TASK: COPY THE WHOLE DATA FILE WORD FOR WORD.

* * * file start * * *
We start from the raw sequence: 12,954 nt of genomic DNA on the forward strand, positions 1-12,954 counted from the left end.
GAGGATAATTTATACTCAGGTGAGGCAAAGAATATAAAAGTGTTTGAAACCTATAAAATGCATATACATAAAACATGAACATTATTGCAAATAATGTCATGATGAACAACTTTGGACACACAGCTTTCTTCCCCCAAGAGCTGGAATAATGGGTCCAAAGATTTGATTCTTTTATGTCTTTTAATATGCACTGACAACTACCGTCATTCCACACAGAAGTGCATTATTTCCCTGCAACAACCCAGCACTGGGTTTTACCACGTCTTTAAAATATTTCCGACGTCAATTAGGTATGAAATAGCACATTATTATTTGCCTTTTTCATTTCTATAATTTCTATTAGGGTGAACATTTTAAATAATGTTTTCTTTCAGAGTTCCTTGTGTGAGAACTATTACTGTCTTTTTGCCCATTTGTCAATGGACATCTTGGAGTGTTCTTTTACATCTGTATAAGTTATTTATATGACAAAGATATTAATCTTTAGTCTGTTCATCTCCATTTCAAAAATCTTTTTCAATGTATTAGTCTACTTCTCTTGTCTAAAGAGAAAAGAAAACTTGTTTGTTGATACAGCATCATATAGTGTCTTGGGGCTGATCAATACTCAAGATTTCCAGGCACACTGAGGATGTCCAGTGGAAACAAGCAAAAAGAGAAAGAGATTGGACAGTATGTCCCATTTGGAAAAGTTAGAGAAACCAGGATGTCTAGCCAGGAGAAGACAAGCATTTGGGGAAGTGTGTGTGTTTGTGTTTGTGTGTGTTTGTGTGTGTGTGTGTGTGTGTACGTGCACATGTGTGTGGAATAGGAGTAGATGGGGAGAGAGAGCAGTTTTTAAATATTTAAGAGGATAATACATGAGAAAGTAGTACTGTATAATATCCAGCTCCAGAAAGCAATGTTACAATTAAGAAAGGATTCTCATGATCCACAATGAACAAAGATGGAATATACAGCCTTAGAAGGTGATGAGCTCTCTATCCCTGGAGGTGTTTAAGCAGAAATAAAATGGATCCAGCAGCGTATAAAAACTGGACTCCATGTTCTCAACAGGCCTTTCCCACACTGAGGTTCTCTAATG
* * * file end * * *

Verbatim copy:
We start from the raw sequence: 12,954 nt of genomic DNA on the forward strand, positions 1-12,954 counted from the left end.
GAGGATAATTTATACTCAGGTGAGGCAAAGAATATAAAAGTGTTTGAAACCTATAAAATGCATATACATAAAACATGAACATTATTGCAAATAATGTCATGATGAACAACTTTGGACACACAGCTTTCTTCCCCCAAGAGCTGGAATAATGGGTCCAAAGATTTGATTCTTTTATGTCTTTTAATATGCACTGACAACTACCGTCATTCCACACAGAAGTGCATTATTTCCCTGCAACAACCCAGCACTGGGTTTTACCACGTCTTTAAAATATTTCCGACGTCAATTAGGTATGAAATAGCACATTATTATTTGCCTTTTTCATTTCTATAATTTCTATTAGGGTGAACATTTTAAATAATGTTTTCTTTCAGAGTTCCTTGTGTGAGAACTATTACTGTCTTTTTGCCCATTTGTCAATGGACATCTTGGAGTGTTCTTTTACATCTGTATAAGTTATTTATATGACAAAGATATTAATCTTTAGTCTGTTCATCTCCATTTCAAAAATCTTTTTCAATGTATTAGTCTACTTCTCTTGTCTAAAGAGAAAAGAAAACTTGTTTGTTGATACAGCATCATATAGTGTCTTGGGGCTGATCAATACTCAAGATTTCCAGGCACACTGAGGATGTCCAGTGGAAACAAGCAAAAAGAGAAAGAGATTGGACAGTATGTCCCATTTGGAAAAGTTAGAGAAACCAGGATGTCTAGCCAGGAGAAGACAAGCATTTGGGGAAGTGTGTGTGTTTGTGTTTGTGTGTGTTTGTGTGTGTGTGTGTGTGTGTACGTGCACATGTGTGTGGAATAGGAGTAGATGGGGAGAGAGAGCAGTTTTTAAATATTTAAGAGGATAATACATGAGAAAGTAGTACTGTATAATATCCAGCTCCAGAAAGCAATGTTACAATTAAGAAAGGATTCTCATGATCCACAATGAACAAAGATGGAATATACAGCCTTAGAAGGTGATGAGCTCTCTATCCCTGGAGGTGTTTAAGCAGAAATAAAATGGATCCAGCAGCGTATAAAAACTGGACTCCATGTTCTCAACAGGCCTTTCCCACACTGAGGTTCTCTAATG